Turkey announces plans for ’safe zones’ in northern Syria (AP) Turkey said Sunday it would take steps to create “safe zones” across northern Syria, including in areas held by Syrian Kurdish fighters who are allied with the United States but who Ankara views as terrorists. President Recep Tayyip Erdogan, speaking in New York ahead of the U.N. General Assembly, vowed to clear the region of the Kurdish fighters, who Turkey says are linked to the long-running insurgency in its restive southeast…

Boat carrying Syrian refugees sinks off Lebanon (Reuters) A boat with 39 Syrian refugees aboard sank off the coast of Lebanon as it sailed illegally for Cyprus on Saturday and most were rescued by the Lebanese army but a five-year-old boy drowned, security sources said. They said it appeared to be the first time in almost a year that a group of refugees had tried to get to Europe by boat from Lebanon, where Syrian refugees account for roughly a quarter of the population…

Kerala on alert for more heavy rains (Business Standard) Kerala, the state where the devastating rains, floods and landslides have taken a toll of thousands of people, is expected to receive heavy rainfalls on 25 September, said the state government. The State Disaster Management Authority has instructed district authorities to be on alert and directed them to take necessary precautions…

Mumbai pilgrimage to Marian shrine emphasizes importance of parents (Crux) Parents pass on their virtues, values, principles and understanding of life flow to their children, a bishop told pilgrims in India. Auxiliary Bishop John Rodrigues of the Archdiocese of Bombay was speaking at a students’ pilgrimage to Mount Mary’s Basilica in the Bandra neighborhood of Mumbai…

Nobel laureate dedicates U.N. World Peace Day to Eritrea and Ethiopia (AfricaNews.com) Leymah Gbowee, a Nobel Peace laureate said on Friday that the 2018 edition of World Peace Day had to be dedicated to Ethiopia and Eritrea. She said in a tweet that the two countries deserved credit “for putting their political differences aside and daring to invite peace back into their midst…”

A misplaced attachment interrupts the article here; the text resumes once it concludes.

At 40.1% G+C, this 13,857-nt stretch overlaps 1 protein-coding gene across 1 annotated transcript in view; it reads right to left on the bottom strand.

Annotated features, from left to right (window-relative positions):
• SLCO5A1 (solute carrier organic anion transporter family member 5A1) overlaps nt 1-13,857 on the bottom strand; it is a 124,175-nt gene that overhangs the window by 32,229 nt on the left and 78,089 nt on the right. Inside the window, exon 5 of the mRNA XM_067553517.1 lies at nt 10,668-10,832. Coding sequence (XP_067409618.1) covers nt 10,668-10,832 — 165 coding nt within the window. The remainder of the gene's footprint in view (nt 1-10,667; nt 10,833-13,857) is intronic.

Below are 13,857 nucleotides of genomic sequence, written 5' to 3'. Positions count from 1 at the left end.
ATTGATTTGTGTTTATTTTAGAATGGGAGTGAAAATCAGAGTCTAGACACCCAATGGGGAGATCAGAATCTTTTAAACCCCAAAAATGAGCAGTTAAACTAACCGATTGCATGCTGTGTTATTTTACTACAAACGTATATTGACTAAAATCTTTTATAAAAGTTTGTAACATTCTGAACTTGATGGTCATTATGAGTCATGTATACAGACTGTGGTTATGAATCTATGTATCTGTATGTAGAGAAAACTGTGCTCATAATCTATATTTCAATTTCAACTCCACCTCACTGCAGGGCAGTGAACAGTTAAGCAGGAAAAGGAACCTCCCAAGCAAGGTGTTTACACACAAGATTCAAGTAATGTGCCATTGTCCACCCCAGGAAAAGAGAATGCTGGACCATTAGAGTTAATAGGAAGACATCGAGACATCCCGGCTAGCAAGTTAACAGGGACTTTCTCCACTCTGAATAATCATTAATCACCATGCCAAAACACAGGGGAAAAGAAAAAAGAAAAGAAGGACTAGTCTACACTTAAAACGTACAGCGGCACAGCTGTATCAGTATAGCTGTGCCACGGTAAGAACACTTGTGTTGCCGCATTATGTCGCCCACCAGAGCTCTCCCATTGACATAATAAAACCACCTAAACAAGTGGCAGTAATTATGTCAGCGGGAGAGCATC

Thousands of Christians celebrate Sukkot in Jerusalem (The Jerusalem Post) During Sukkot, the International Christian Embassy Jerusalem (ICEJ) hosts thousands of Christians from more than 100 countries. The holiday draws some 5,000 Christians to Jerusalem each year. Not only is the event a spiritual boost in which people come to express their love for Israel’s eternal capital, it also gives an economic boost, injecting $15-20 million into Israel’s economy each year…



Tags: Syria India Lebanon Jerusalem Jews

21 September 2018
Greg Kandra




Pope Francis greets participants in a Vatican conference on battling xenophobia and racism.
(photo: Vatican Media)


Thursday, Pope Francis imparted a message of inclusion and tolerance for human rights, and warned against the rise of racism around the world:

Pope Francis warned that attitudes that many thought were a thing of the past — such as racism — are on the rise again and can lead to intolerant and discriminating behavior and policies and he urged politicians to avoid exploiting fear against those seeking refuge and better lives in our countries.

He was addressing participants at a just-ended Rome-based conference “Xenophobia, Racism and Populist Nationalism in the Context of Global Migration” at the Vatican on Thursday.

“We are living in times in which feelings that many thought had passed are taking new life and spreading,” Pope Francis said to the over 200 participants of an international conference on “Xenophobia, Racism and Populist Nationalism in the Context of World Migrations.”

In his message that marked the conclusion of the event promoted by the Vatican’s Dicastery for Integral Human Development, by the World Council of Churches and by the Pontifical Council for the Promotion of Christian Unity, the Pope reflected on how, in our globalized world, there appears to be an upsurge of ”feelings of suspicion, fear, contempt and even hatred towards individuals or groups judged for their ethnic, national or religious identity and, as such, considered not sufficiently worthy of being fully part of society’s life.”

Such sentiments, he warned, “all too often inspire real acts of intolerance, discrimination or exclusion.”

Read more.



Tags: Ecumenism Migrants Dialogue